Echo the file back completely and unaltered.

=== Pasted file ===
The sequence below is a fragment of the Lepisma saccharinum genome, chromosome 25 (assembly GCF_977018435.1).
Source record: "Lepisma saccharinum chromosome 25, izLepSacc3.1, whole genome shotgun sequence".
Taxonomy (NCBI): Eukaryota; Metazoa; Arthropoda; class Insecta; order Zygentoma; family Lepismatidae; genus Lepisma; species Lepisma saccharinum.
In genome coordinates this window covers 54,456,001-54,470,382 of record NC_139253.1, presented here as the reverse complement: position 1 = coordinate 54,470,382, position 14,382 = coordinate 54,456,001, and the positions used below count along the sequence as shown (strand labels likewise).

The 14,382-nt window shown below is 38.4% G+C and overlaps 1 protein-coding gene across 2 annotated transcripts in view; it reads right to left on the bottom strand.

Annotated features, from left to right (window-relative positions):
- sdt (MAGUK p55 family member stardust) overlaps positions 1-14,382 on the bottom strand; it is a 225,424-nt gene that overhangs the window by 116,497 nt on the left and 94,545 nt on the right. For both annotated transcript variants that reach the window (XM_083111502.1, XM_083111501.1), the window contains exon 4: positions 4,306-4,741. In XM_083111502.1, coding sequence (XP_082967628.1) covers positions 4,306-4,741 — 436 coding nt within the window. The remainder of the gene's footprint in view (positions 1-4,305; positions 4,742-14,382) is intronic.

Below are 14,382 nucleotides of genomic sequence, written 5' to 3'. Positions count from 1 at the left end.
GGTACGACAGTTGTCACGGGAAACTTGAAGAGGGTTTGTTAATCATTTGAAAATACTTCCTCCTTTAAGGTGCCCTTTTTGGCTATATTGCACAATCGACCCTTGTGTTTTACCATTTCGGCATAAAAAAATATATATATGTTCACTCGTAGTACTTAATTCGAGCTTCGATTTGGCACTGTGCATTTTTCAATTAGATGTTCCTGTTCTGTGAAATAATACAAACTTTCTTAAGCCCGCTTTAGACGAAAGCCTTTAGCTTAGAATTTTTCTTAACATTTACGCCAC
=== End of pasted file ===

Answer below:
The sequence below is a fragment of the Lepisma saccharinum genome, chromosome 25 (assembly GCF_977018435.1).
Source record: "Lepisma saccharinum chromosome 25, izLepSacc3.1, whole genome shotgun sequence".
Taxonomy (NCBI): Eukaryota; Metazoa; Arthropoda; class Insecta; order Zygentoma; family Lepismatidae; genus Lepisma; species Lepisma saccharinum.
In genome coordinates this window covers 54,456,001-54,470,382 of record NC_139253.1, presented here as the reverse complement: position 1 = coordinate 54,470,382, position 14,382 = coordinate 54,456,001, and the positions used below count along the sequence as shown (strand labels likewise).

The 14,382-nt window shown below is 38.4% G+C and overlaps 1 protein-coding gene across 2 annotated transcripts in view; it reads right to left on the bottom strand.

Annotated features, from left to right (window-relative positions):
- sdt (MAGUK p55 family member stardust) overlaps positions 1-14,382 on the bottom strand; it is a 225,424-nt gene that overhangs the window by 116,497 nt on the left and 94,545 nt on the right. For both annotated transcript variants that reach the window (XM_083111502.1, XM_083111501.1), the window contains exon 4: positions 4,306-4,741. In XM_083111502.1, coding sequence (XP_082967628.1) covers positions 4,306-4,741 — 436 coding nt within the window. The remainder of the gene's footprint in view (positions 1-4,305; positions 4,742-14,382) is intronic.

Below are 14,382 nucleotides of genomic sequence, written 5' to 3'. Positions count from 1 at the left end.
GGTACGACAGTTGTCACGGGAAACTTGAAGAGGGTTTGTTAATCATTTGAAAATACTTCCTCCTTTAAGGTGCCCTTTTTGGCTATATTGCACAATCGACCCTTGTGTTTTACCATTTCGGCATAAAAAAATATATATATGTTCACTCGTAGTACTTAATTCGAGCTTCGATTTGGCACTGTGCATTTTTCAATTAGATGTTCCTGTTCTGTGAAATAATACAAACTTTCTTAAGCCCGCTTTAGACGAAAGCCTTTAGCTTAGAATTTTTCTTAACATTTACGCCAC